Ronda Rousey is taking time off to ponder her future after her 48-second loss in her comeback fight at UFC 207.
Amanda Nunes thinks Rousey must retire.
Jon Jones believes Rousey should fight again.
The UFC’s biggest names offered strong opinions about Rousey’s future Saturday, a day after Nunes punched Rousey into submission in less than a minute. Rousey (12-2), once the most dominant fighter in the sport, has now lost two straight boutss 13 months apart, looking unprepared and overmatched against both Holly Holm and Nunes.
After Nunes easily defended the bantamweight belt once held by Rousey, the champion encouraged Rousey to move on.
“That’s it for her,” Nunes said Friday night. “For sure, she’s going to retire. She can’t take it anymore. If she wants the rematch, I’m going to do the same thing, because she can’t take my punches.”
Other major figures in mixed martial arts disagree.
Jones was arguably the most feared fighter in the sport before failing a drug test last summer. The suspended former light heavyweight champion took to Twitter on Saturday to encourage Rousey.
“My advice to Ronda would be to pick yourself up and try again,” Jones wrote. “I think it’s important for Ronda to show her fans how great she truly is by displaying her courage and giving it another try.”
Rousey declined to promote her comeback bout, and she refused to discuss her loss with fans or reporters after making a guaranteed $3 million along with undisclosed millions in bonuses and pay-per-view revenue from the UFC’s year-end show. She issued a statement to ESPN on Saturday.
“Returning to not just fighting, but winning, was my entire focus this past year,” Rousey wrote.
“However, sometimes even when you prepare and give everything you have and want something so badly, it doesn’t work how you planned. I take pride in seeing how far the women’s division has come in the UFC and commend all the other women who have been part of making this possible, including Amanda.
“I need to take some time to reflect and think about the future. Thank you for believing in me and understanding.”
Nunes acknowledged feeling sorry for Rousey after landing 27 punches on the former champion in just 48 seconds. Nunes believes the cumulative stress of Rousey’s first loss, her acting career and numerous outside-the-cage responsibilities combined to “pressure her too much.”
Nunes spoke directly to a bloodied Rousey in the cage after the loss.
“I told her, You did a lot for this sport,” Nunes said. “Thank you so much. Now, take some time to rest and maybe do something else.’ Why should she keep doing this? She’s a millionaire already. Why would she want to keep doing this? She’ll hurt herself.”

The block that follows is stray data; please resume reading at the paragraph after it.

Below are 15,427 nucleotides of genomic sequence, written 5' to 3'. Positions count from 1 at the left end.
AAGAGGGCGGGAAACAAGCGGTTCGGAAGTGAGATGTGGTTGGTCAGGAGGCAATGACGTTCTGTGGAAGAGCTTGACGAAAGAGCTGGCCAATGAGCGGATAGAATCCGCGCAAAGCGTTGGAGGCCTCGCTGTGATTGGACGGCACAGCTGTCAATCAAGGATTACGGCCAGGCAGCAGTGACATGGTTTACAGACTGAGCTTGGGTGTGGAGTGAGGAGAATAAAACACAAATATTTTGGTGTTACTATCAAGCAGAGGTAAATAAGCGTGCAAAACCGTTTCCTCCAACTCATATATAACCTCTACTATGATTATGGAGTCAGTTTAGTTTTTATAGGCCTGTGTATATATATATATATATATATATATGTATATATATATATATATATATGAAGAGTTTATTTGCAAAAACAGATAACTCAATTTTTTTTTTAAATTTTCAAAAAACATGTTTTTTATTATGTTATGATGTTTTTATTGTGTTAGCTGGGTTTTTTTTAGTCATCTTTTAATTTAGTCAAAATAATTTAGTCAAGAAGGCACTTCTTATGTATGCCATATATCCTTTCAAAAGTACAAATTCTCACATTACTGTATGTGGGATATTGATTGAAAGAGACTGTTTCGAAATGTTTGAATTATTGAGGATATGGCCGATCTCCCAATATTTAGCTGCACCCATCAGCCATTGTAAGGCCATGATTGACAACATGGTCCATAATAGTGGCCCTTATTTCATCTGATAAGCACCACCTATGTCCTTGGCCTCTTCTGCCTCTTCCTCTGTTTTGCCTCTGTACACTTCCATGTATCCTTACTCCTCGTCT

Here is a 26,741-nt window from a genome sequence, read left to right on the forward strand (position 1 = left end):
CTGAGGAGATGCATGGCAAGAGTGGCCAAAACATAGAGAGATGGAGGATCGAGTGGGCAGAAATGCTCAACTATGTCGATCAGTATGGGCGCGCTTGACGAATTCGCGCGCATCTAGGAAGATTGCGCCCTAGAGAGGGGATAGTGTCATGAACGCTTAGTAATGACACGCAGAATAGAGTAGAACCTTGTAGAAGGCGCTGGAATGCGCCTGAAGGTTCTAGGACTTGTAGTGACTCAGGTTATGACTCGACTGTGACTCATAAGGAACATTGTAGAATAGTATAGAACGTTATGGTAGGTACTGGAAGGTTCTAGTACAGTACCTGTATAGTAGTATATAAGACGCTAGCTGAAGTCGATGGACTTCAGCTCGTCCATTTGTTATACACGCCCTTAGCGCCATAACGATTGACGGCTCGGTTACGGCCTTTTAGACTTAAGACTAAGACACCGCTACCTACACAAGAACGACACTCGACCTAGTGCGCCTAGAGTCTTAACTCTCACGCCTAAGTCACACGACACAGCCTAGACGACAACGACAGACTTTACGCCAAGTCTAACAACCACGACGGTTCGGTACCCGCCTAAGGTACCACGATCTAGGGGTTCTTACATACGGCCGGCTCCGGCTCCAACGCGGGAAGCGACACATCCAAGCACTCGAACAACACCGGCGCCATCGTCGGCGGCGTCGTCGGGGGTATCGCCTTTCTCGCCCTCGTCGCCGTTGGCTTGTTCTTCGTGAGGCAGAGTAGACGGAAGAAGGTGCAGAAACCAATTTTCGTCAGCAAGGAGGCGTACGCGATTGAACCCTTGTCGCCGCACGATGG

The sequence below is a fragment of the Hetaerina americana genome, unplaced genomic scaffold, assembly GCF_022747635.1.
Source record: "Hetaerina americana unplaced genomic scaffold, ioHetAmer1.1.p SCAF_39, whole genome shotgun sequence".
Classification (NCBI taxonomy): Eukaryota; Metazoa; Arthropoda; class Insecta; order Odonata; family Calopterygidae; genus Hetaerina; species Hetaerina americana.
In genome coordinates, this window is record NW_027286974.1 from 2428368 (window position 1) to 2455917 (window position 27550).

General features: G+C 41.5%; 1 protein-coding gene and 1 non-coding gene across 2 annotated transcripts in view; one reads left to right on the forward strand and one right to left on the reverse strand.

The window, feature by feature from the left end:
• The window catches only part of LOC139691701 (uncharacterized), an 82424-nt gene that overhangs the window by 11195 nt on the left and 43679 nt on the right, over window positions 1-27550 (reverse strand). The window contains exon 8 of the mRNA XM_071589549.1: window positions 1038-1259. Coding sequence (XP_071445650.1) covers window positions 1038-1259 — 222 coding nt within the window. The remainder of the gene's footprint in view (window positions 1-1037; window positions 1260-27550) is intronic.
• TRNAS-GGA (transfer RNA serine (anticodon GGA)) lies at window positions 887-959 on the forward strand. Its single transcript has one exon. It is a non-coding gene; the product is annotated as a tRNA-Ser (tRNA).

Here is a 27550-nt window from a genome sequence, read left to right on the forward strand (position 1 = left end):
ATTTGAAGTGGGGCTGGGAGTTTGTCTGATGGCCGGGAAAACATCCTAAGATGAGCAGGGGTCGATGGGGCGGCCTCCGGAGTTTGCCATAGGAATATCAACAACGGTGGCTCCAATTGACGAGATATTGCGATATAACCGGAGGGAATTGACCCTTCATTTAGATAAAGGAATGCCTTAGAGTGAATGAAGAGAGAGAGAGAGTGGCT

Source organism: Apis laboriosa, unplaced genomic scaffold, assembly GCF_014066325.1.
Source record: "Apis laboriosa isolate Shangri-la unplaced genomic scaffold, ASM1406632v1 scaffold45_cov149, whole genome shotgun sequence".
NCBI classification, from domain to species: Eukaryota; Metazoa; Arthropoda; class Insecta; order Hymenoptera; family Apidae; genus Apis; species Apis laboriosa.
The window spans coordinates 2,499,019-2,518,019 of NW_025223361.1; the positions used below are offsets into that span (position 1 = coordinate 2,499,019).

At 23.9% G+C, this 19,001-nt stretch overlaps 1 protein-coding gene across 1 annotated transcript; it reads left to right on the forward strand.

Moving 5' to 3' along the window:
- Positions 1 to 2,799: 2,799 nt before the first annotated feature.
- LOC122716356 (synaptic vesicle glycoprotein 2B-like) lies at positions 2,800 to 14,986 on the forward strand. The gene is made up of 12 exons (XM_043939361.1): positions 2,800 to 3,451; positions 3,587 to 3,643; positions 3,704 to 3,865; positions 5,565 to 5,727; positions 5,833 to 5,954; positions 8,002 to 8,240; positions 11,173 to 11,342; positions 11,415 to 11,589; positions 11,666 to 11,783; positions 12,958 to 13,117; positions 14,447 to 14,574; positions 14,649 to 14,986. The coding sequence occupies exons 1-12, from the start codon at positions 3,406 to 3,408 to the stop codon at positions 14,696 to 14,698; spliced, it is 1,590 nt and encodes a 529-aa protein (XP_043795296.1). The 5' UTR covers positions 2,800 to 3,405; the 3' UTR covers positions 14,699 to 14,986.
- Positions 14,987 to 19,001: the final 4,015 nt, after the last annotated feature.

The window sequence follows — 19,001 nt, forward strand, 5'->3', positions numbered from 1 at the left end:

But Jones sees a ferocious competitor in Rousey behind the acting jobs and modeling gigs.
“What she does next will truly determine her legacy,” Jones wrote. “I really hope she chooses to be … unbroken. Her story doesn’t have to be over here. I also still believe she beats 90 (percent) of the division. Lots of ass kicking still to be done, lots of money to be made.”
Jones also joined Nunes and innumerable MMA figures in questioning the effectiveness of Rousey’s coaching.
Edmond Tarverdyan, Rousey’s coach, was widely criticized for his uneven, unusual coaching methods even before Rousey’s career faltered. Even Rousey’s mother, AnnMaria De Mars, has ripped Tarverdyan, but Rousey has remained fiercely loyal to her longtime guru.
Jones is based at the Albuquerque gym of respected trainer Greg Jackson, the mastermind behind several UFC champions. Rousey’s striking has long been a weak spot for the Olympic judo medalist, and she was utterly unable to cope with Nunes’ punching ability, showing little growth in the past year from the weaknesses exposed by Holm.
“Maybe she just needs to complement her coach with an MMA family,” Jones wrote. “Maybe she should join one of the bigger MMA teams. … Being around other bad asses and constantly sharing your spotlight could be good for you (in) so many ways. They can improve on your humility.”
Rousey turns 30 years old in February, with several years of her ostensible athletic prime before her. While she has circled several major acting jobs after playing three supporting roles in recent years, she doesn’t appear to have any major film commitments.
But Rousey took several months off after her first defeat, and she seems likely to be deliberate again. De Mars, who cradled Rousey as the fighter left the T-Mobile Arena cage, took to her blog Saturday to offer support.
“She cares DEEPLY about winning to an extent that I don’t believe the average person can wrap his/her head around,” De Mars wrote. “I am very proud of my daughter.”